Most programs adjust the current context only once, at the beginning of the program. And, in many applications, data is converted to Decimal with a single cast inside a loop. With context set and decimals created, the bulk of the program manipulates the data no differently than with other Python numeric types.
Construct a new Decimal object based from value.
value can be an integer, string, tuple, float, or another Decimal object. If no value is given, returns Decimal('0'). If value is a string, it should conform to the decimal numeric string syntax after leading and trailing whitespace characters are removed:
sign ::= '+' | '-' digit ::= '0' | '1' | '2' | '3' | '4' | '5' | '6' | '7' | '8' | '9' indicator ::= 'e' | 'E' digits ::= digit [digit]... decimal-part ::= digits '.' [digits] | ['.'] digits exponent-part ::= indicator [sign] digits infinity ::= 'Infinity' | 'Inf' nan ::= 'NaN' [digits] | 'sNaN' [digits] numeric-value ::= decimal-part [exponent-part] | infinity numeric-string ::= [sign] numeric-value | [sign] nan
Other Unicode decimal digits are also permitted where digit appears above. These include decimal digits from various other alphabets (for example, Arabic-Indic and Devanāgarī digits) along with the fullwidth digits '\uff10' through '\uff19'.
If value is a tuple, it should have three components, a sign (0 for positive or 1 for negative), a tuple of digits, and an integer exponent. For example, Decimal((0, (1, 4, 1, 4), -3)) returns Decimal('1.414').
If value is a float, the binary floating point value is losslessly converted to its exact decimal equivalent. This conversion can often require 53 or more digits of precision. For example, Decimal(float('1.1')) converts to Decimal('1.100000000000000088817841970012523233890533447265625').
The context precision does not affect how many digits are stored. That is determined exclusively by the number of digits in value. For example, Decimal('3.00000') records all five zeros even if the context precision is only three.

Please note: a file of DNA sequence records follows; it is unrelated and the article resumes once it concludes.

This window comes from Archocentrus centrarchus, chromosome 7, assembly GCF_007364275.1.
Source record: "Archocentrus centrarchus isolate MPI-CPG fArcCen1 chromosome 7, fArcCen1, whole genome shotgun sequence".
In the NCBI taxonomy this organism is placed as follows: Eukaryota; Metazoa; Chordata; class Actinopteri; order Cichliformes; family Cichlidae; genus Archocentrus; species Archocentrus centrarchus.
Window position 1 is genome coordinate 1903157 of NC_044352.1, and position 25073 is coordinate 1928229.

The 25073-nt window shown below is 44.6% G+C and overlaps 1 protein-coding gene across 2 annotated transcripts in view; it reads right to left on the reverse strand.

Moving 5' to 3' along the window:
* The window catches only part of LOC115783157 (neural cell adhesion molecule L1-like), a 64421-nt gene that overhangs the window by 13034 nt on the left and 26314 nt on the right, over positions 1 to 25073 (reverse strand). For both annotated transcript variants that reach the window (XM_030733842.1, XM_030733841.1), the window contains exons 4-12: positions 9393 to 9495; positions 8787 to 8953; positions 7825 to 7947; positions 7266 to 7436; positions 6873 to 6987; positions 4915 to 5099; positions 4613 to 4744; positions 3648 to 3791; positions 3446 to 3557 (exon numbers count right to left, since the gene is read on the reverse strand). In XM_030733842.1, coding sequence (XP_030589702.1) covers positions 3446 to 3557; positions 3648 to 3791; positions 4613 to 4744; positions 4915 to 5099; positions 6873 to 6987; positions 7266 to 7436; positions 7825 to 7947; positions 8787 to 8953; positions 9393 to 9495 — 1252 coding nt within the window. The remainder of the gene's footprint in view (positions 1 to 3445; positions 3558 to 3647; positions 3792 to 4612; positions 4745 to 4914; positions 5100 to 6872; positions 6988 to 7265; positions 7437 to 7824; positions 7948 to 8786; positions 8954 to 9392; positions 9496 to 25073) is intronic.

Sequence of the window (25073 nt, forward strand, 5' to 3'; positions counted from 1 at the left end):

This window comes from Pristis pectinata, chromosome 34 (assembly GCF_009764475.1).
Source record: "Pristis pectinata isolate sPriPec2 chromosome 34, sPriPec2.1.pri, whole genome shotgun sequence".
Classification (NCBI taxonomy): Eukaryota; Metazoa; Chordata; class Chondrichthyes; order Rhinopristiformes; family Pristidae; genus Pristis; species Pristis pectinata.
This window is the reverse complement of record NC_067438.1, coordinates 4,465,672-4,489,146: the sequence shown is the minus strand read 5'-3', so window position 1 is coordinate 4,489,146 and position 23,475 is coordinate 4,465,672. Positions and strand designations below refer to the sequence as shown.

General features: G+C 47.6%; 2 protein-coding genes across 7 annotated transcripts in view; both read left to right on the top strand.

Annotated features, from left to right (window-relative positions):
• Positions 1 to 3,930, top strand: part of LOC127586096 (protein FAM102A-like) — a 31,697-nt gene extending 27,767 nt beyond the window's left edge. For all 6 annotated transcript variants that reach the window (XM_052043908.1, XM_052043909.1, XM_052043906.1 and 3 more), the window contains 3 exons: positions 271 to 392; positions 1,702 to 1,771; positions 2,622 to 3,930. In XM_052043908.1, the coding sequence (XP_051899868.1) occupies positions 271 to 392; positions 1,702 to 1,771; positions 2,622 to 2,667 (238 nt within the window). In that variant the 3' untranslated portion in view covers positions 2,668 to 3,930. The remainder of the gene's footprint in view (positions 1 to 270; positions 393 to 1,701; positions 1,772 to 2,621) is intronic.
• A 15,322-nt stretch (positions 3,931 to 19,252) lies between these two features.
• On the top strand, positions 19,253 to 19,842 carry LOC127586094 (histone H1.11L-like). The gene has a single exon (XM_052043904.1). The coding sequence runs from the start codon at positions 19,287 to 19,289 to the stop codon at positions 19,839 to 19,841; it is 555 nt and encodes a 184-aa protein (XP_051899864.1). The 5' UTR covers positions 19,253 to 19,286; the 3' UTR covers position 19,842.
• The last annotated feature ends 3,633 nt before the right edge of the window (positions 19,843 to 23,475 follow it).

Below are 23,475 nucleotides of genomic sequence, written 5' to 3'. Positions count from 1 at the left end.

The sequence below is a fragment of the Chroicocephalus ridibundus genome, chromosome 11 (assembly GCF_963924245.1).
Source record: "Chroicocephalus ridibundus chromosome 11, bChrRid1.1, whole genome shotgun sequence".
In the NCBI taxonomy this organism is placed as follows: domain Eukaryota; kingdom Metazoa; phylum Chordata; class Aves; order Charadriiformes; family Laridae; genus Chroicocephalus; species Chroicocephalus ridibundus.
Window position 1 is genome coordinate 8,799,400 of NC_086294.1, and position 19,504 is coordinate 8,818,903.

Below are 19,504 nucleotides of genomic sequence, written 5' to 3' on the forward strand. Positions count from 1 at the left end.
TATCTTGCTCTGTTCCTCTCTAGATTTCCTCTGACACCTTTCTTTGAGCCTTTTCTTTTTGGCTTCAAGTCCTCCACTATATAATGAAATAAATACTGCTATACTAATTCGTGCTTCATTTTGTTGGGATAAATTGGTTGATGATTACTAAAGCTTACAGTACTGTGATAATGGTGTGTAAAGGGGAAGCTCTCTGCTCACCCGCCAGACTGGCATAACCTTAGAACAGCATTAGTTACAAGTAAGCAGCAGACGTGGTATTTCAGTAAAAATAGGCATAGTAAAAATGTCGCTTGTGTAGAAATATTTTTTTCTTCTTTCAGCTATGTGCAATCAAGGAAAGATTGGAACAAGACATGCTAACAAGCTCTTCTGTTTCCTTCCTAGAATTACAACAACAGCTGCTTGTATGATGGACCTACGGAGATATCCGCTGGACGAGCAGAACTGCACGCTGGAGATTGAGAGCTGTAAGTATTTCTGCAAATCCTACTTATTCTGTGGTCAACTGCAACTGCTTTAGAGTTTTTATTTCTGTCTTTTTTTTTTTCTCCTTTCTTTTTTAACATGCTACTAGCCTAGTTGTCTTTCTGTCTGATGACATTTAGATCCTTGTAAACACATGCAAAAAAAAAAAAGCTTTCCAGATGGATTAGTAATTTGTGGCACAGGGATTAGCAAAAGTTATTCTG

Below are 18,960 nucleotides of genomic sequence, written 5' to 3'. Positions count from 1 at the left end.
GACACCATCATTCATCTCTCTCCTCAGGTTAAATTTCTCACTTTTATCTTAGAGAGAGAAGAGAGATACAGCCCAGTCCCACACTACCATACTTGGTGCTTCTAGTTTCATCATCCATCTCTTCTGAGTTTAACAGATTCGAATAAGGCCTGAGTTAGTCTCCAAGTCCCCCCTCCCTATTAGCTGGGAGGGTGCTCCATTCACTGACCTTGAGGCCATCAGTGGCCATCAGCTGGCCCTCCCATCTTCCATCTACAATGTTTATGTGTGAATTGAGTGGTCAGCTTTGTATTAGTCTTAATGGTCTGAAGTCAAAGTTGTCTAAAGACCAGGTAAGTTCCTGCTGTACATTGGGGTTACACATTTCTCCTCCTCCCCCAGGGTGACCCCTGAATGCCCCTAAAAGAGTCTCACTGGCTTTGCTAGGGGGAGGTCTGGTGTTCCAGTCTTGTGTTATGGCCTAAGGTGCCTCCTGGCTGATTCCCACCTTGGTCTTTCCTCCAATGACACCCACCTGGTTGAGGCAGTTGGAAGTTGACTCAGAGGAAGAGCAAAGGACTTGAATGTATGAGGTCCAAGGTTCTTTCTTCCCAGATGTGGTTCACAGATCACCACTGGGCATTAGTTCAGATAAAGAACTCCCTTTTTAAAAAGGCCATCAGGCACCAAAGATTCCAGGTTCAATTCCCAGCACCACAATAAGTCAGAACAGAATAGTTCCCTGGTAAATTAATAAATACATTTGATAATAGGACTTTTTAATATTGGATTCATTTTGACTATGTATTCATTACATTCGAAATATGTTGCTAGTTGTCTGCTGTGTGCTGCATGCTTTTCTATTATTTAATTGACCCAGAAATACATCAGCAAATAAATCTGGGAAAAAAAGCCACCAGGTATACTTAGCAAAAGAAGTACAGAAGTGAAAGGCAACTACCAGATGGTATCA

The purpose of the context argument is determining what to do if value is a malformed string. If the context traps InvalidOperation, an exception is raised; otherwise, the constructor returns a new Decimal with the value of NaN.
Once constructed, Decimal objects are immutable.
Changed in version 3.2: The argument to the constructor is now permitted to be a float instance.
Decimal floating point objects share many properties with the other built-in numeric types such as float and int. All of the usual math operations and special methods apply. Likewise, decimal objects can be copied, pickled, printed, used as dictionary keys, used as set elements, compared, sorted, and coerced to another type (such as float or int).
There are some small differences between arithmetic on Decimal objects and arithmetic on integers and floats. When the remainder operator % is applied to Decimal objects, the sign of the result is the sign of the dividend rather than the sign of the divisor:
>>> (-7) % 4 1 >>> Decimal(-7) % Decimal(4) Decimal('-3')
The integer division operator // behaves analogously, returning the integer part of the true quotient (truncating towards zero) rather than its floor, so as to preserve the usual identity x == (x // y) * y + x % y: